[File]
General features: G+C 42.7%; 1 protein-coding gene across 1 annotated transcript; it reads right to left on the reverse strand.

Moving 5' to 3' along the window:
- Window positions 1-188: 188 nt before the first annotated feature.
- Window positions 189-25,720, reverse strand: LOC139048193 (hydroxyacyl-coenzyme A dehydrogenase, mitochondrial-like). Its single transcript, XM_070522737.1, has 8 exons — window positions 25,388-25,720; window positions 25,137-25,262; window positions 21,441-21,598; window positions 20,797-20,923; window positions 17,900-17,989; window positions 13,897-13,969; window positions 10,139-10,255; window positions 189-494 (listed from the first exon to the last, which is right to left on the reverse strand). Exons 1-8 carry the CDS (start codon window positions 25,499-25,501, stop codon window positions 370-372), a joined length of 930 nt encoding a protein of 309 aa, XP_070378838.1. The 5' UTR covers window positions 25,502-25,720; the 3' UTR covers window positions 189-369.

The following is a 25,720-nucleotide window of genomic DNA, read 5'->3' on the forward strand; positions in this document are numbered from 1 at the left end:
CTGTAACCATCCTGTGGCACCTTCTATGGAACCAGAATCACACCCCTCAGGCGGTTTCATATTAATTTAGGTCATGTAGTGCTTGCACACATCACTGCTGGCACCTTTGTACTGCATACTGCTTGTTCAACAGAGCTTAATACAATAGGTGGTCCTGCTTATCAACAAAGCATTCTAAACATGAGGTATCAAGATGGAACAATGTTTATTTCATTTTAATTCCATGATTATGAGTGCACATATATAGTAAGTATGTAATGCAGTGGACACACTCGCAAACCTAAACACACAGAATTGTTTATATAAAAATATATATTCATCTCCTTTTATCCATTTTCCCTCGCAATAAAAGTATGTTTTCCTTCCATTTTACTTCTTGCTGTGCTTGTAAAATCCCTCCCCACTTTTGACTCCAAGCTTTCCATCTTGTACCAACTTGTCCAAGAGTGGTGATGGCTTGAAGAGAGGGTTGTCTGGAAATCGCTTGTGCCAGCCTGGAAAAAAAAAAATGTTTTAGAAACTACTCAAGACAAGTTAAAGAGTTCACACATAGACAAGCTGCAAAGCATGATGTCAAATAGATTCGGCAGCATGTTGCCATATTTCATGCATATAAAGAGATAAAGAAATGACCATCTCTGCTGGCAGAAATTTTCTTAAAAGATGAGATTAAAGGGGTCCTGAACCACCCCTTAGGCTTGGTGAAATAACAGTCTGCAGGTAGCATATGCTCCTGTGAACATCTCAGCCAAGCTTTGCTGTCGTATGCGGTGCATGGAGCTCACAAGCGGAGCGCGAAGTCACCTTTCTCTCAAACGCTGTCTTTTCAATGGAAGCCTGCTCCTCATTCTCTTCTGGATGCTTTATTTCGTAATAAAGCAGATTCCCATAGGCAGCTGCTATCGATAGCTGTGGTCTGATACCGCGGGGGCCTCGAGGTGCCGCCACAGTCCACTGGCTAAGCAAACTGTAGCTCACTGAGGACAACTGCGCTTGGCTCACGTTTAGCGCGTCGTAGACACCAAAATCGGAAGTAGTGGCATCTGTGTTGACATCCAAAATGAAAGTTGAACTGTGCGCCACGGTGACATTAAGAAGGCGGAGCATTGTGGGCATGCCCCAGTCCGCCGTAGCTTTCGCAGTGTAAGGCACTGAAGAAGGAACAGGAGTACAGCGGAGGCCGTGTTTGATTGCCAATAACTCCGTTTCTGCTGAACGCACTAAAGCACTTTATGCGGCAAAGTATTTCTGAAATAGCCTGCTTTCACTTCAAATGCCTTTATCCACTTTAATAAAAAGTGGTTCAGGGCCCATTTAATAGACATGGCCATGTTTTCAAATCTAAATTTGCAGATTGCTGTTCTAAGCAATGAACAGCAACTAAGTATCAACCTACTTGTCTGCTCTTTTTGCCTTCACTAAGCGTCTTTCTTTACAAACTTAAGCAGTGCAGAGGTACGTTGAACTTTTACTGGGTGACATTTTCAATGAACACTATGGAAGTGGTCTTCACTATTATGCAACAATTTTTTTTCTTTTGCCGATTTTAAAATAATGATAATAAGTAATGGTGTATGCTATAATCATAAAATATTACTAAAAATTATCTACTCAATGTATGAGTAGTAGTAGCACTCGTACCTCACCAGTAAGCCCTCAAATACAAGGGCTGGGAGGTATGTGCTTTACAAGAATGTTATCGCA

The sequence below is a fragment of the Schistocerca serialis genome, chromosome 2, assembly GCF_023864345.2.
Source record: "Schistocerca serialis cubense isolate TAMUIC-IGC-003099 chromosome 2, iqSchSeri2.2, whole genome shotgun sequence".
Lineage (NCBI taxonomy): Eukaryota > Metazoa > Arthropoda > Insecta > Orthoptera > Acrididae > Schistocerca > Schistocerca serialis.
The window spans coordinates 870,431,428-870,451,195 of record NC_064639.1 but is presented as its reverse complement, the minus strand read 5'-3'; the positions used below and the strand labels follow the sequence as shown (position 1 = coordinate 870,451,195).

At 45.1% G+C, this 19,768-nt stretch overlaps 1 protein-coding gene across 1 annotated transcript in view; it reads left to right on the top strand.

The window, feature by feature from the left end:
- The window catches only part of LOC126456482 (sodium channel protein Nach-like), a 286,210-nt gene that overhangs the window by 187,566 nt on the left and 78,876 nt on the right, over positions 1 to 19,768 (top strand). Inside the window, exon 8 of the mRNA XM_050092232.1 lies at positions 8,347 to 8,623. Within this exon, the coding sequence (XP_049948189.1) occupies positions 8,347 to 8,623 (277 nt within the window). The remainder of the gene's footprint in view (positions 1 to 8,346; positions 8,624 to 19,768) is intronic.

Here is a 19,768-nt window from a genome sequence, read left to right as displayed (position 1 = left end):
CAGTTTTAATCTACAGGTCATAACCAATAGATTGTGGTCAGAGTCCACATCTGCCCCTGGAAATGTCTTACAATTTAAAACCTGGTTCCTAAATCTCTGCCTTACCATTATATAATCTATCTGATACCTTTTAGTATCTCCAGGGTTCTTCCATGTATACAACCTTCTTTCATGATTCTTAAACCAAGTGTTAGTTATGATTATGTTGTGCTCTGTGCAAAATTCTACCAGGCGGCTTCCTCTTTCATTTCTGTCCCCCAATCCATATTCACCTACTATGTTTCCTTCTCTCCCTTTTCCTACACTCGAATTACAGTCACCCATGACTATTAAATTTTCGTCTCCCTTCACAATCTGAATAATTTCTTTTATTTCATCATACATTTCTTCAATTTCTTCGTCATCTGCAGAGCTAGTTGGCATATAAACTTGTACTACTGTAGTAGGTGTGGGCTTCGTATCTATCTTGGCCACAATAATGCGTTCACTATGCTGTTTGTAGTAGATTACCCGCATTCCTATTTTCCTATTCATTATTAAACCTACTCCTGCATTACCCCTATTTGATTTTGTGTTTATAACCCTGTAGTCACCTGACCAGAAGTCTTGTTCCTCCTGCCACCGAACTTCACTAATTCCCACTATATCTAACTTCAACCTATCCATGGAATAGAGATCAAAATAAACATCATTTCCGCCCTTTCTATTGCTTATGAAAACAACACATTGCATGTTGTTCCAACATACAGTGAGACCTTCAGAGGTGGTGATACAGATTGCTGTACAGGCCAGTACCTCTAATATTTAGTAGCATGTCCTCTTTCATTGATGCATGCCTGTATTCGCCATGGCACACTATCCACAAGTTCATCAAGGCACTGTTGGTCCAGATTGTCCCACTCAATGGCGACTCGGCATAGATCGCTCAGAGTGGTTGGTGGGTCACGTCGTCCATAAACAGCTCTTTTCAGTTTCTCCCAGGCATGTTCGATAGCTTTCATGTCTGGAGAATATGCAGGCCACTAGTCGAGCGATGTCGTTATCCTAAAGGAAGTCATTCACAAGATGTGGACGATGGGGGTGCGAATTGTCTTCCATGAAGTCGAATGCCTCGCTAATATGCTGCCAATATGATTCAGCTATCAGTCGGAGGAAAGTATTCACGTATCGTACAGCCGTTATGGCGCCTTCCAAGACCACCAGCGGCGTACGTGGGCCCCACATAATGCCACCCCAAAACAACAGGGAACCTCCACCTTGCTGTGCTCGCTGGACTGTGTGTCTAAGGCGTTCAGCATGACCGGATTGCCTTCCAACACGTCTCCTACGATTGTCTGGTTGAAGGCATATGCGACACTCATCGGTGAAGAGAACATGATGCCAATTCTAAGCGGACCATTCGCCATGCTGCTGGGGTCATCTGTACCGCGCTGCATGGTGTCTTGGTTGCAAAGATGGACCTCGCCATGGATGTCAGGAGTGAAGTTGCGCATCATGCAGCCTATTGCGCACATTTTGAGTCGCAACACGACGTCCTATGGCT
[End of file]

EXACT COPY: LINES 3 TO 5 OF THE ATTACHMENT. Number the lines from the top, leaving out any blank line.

- Window positions 1-188: 188 nt before the first annotated feature.
- Window positions 189-25,720, reverse strand: LOC139048193 (hydroxyacyl-coenzyme A dehydrogenase, mitochondrial-like). Its single transcript, XM_070522737.1, has 8 exons — window positions 25,388-25,720; window positions 25,137-25,262; window positions 21,441-21,598; window positions 20,797-20,923; window positions 17,900-17,989; window positions 13,897-13,969; window positions 10,139-10,255; window positions 189-494 (listed from the first exon to the last, which is right to left on the reverse strand). Exons 1-8 carry the CDS (start codon window positions 25,499-25,501, stop codon window positions 370-372), a joined length of 930 nt encoding a protein of 309 aa, XP_070378838.1. The 5' UTR covers window positions 25,502-25,720; the 3' UTR covers window positions 189-369.

The following is a 25,720-nucleotide window of genomic DNA, read 5'->3' on the forward strand; positions in this document are numbered from 1 at the left end: